Value-added taxes (VAT), which are a type of consumption tax, are major sources of revenue for countries in the Organization for Economic Co-operation and Development (OECD), among other regions. According to the Tax Foundation, VAT actually contributed to one-third of the OECD countries’ tax revenue in 2019. In contrast, the U.S. relies more heavily on property and individual income taxes, with only approximately 17.6% of revenue coming from consumption taxes. Here’s what you should know about the VAT.
A financial advisor can help with taxes and any other financial issues you may have.
How a VAT Works
The VAT is a consumption tax because it’s based on, essentially, spending money rather than earning money. It is levied on services and goods at every stage of the supply chain.
The VAT taxation system is popular in many countries, but it’s more common in certain parts of the world. For example, all European countries levy a VAT, according to the Tax Foundation. However, the U.S. does not have such a system in place. Instead, it uses local or state sales taxes.
When a company sells the raw materials for a product to a factory, the tax gets added. Similarly, a VAT gets added on each time the good or service gains value and trades hands. So from the factory to wholesaler, from wholesaler to retailer and from retailer to consumer the VAT is applied each step of the way.
VAT is usually expressed as a percentage. For example, suppose a consumer buys a good for $50 with a 10% VAT to the retailer. The consumer pays $55 total, and the retailer keeps $50 of it. The rest goes to the government.
It’s understandable for many people to think VAT and sales tax are the same thing. But the VAT system implements a tax at every level of production. So, everyone who engages in creating the product or service pays a VAT. In contrast, a sales tax only gets implemented at the last stage, when the consumer purchases the product.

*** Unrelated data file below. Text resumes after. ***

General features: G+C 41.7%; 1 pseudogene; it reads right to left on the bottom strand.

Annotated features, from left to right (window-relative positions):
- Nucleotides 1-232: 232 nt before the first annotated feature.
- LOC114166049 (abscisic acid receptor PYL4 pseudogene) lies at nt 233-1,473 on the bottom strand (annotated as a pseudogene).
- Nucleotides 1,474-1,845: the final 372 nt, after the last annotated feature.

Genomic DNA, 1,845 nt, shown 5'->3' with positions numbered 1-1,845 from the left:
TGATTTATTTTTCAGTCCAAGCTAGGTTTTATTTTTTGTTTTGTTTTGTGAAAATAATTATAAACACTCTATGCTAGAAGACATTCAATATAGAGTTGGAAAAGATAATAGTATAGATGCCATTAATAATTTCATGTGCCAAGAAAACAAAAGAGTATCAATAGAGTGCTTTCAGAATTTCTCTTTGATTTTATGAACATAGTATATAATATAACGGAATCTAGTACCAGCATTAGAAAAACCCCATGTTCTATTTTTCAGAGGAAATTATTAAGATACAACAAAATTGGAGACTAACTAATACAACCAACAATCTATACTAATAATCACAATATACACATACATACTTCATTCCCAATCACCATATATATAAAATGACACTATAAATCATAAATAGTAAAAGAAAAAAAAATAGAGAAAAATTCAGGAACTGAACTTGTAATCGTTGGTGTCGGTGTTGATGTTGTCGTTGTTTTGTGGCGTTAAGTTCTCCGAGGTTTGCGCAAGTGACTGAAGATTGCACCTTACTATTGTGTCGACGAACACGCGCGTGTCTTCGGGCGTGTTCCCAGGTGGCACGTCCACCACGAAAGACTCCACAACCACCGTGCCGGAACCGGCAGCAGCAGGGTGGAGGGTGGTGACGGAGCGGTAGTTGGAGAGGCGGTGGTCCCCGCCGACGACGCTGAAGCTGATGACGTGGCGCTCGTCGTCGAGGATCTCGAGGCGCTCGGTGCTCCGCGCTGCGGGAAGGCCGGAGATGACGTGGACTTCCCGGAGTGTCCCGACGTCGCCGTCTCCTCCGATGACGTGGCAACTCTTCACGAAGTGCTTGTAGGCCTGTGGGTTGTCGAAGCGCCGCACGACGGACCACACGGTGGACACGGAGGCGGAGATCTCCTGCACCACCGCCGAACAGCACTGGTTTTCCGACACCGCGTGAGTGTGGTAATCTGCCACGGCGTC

Special Considerations for Business Owners
The VAT system likely leads to greater costs for business owners, and not just at the manufacturer or retailer level. It impacts every owner throughout the production chain. That’s because each level of production must calculate the required taxes at their stage in the chain. That results in more paperwork and accounting.
VAT can also be difficult for companies that work beyond a national scale. This is because global firms have to consider the tax regimes of every country that the supply chain runs through.
However, in countries that use it, businesses can generally reclaim VATs for tax-deductible business expenses where the tax.
Example of a VAT
You can calculate the VAT paid at each stage in the production of an item by subtracting the previously charged VAT from the most recent stage’s VAT. For example, Great Britain’s standard VAT rate is 20% for most goods and services. Suppose there is a manufacturer of jewelry based in Great Britain. The group needs to purchase the raw materials, like precious metals, from a dealer. As the seller in the exchange, the dealer charges the manufacturer $5, including the 20% VAT. The dealer collects the payment and sends the VAT amount to the government.